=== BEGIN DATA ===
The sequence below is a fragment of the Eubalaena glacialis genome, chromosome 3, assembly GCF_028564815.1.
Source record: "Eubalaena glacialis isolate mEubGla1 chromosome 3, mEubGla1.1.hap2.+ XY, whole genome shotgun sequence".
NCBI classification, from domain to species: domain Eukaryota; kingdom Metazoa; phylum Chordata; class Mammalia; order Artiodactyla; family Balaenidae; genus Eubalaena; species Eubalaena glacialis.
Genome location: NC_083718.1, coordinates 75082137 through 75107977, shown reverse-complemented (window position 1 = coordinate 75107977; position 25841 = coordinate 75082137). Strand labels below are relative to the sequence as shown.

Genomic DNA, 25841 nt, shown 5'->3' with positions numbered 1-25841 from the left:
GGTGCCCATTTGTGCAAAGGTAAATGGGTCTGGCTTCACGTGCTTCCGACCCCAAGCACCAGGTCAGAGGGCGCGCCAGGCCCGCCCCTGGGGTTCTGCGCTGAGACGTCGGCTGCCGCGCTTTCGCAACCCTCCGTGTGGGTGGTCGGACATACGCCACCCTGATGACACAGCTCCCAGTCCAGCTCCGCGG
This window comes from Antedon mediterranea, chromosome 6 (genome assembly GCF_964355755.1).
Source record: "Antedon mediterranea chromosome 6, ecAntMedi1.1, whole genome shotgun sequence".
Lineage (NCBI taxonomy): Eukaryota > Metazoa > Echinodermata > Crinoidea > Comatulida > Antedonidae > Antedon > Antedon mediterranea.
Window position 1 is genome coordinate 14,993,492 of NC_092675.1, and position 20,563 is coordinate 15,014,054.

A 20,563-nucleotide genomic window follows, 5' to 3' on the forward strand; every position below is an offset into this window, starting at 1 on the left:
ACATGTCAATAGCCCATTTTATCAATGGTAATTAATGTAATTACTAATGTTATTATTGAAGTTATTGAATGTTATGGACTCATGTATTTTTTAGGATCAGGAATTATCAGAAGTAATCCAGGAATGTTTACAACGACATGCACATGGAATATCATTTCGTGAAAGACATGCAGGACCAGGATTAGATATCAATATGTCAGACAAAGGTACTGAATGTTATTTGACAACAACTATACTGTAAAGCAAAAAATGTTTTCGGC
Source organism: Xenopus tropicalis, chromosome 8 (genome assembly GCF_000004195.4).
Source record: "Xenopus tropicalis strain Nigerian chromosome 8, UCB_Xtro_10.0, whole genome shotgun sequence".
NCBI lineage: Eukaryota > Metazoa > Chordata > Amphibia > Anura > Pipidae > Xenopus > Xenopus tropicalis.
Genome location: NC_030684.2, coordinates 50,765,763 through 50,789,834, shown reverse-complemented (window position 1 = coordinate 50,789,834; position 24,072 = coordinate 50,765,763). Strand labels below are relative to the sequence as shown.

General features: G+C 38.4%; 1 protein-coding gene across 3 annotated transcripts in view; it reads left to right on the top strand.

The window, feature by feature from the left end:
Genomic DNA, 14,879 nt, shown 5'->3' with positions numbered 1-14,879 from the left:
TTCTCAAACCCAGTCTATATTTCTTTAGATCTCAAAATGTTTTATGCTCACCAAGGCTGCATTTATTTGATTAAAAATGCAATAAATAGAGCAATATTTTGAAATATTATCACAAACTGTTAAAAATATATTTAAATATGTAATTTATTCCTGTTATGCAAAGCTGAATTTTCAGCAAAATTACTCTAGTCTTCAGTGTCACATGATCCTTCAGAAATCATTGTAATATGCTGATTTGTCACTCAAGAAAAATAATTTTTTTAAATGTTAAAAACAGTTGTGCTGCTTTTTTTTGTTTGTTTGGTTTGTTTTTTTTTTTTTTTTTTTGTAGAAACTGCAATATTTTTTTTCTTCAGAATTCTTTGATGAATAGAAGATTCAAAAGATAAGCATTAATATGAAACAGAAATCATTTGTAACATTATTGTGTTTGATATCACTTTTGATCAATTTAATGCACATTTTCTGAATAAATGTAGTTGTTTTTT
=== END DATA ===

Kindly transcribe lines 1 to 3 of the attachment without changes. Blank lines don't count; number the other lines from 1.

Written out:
The sequence below is a fragment of the Eubalaena glacialis genome, chromosome 3, assembly GCF_028564815.1.
Source record: "Eubalaena glacialis isolate mEubGla1 chromosome 3, mEubGla1.1.hap2.+ XY, whole genome shotgun sequence".
NCBI classification, from domain to species: domain Eukaryota; kingdom Metazoa; phylum Chordata; class Mammalia; order Artiodactyla; family Balaenidae; genus Eubalaena; species Eubalaena glacialis.